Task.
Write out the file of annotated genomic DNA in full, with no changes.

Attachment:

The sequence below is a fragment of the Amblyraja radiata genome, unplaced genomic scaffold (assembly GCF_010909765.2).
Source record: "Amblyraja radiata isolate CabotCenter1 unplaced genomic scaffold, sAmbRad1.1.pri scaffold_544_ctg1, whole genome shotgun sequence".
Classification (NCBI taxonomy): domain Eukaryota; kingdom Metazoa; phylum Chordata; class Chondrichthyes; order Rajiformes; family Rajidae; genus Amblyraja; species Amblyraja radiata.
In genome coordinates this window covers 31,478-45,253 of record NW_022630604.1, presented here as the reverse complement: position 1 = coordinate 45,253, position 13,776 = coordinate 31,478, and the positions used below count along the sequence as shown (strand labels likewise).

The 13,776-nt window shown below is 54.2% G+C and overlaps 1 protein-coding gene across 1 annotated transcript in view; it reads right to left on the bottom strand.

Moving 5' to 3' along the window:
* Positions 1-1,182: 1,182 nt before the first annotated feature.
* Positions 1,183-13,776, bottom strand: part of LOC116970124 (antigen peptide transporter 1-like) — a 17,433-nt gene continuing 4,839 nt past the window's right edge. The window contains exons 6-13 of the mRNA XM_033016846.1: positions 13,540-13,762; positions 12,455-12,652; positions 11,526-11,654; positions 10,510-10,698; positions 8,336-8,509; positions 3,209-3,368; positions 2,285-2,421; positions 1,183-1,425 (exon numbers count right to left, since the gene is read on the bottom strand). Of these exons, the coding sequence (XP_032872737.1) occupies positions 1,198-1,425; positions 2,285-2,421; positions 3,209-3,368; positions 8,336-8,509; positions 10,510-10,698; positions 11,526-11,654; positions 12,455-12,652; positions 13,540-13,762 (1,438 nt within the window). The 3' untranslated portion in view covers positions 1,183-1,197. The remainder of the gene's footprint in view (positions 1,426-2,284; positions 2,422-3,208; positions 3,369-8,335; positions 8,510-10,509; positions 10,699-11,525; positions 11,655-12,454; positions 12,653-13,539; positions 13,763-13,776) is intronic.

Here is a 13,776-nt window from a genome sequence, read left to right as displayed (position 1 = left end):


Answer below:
The sequence below is a fragment of the Amblyraja radiata genome, unplaced genomic scaffold (assembly GCF_010909765.2).
Source record: "Amblyraja radiata isolate CabotCenter1 unplaced genomic scaffold, sAmbRad1.1.pri scaffold_544_ctg1, whole genome shotgun sequence".
Classification (NCBI taxonomy): domain Eukaryota; kingdom Metazoa; phylum Chordata; class Chondrichthyes; order Rajiformes; family Rajidae; genus Amblyraja; species Amblyraja radiata.
In genome coordinates this window covers 31,478-45,253 of record NW_022630604.1, presented here as the reverse complement: position 1 = coordinate 45,253, position 13,776 = coordinate 31,478, and the positions used below count along the sequence as shown (strand labels likewise).

The 13,776-nt window shown below is 54.2% G+C and overlaps 1 protein-coding gene across 1 annotated transcript in view; it reads right to left on the bottom strand.

Moving 5' to 3' along the window:
* Positions 1-1,182: 1,182 nt before the first annotated feature.
* Positions 1,183-13,776, bottom strand: part of LOC116970124 (antigen peptide transporter 1-like) — a 17,433-nt gene continuing 4,839 nt past the window's right edge. The window contains exons 6-13 of the mRNA XM_033016846.1: positions 13,540-13,762; positions 12,455-12,652; positions 11,526-11,654; positions 10,510-10,698; positions 8,336-8,509; positions 3,209-3,368; positions 2,285-2,421; positions 1,183-1,425 (exon numbers count right to left, since the gene is read on the bottom strand). Of these exons, the coding sequence (XP_032872737.1) occupies positions 1,198-1,425; positions 2,285-2,421; positions 3,209-3,368; positions 8,336-8,509; positions 10,510-10,698; positions 11,526-11,654; positions 12,455-12,652; positions 13,540-13,762 (1,438 nt within the window). The 3' untranslated portion in view covers positions 1,183-1,197. The remainder of the gene's footprint in view (positions 1,426-2,284; positions 2,422-3,208; positions 3,369-8,335; positions 8,510-10,509; positions 10,699-11,525; positions 11,655-12,454; positions 12,653-13,539; positions 13,763-13,776) is intronic.

Here is a 13,776-nt window from a genome sequence, read left to right as displayed (position 1 = left end):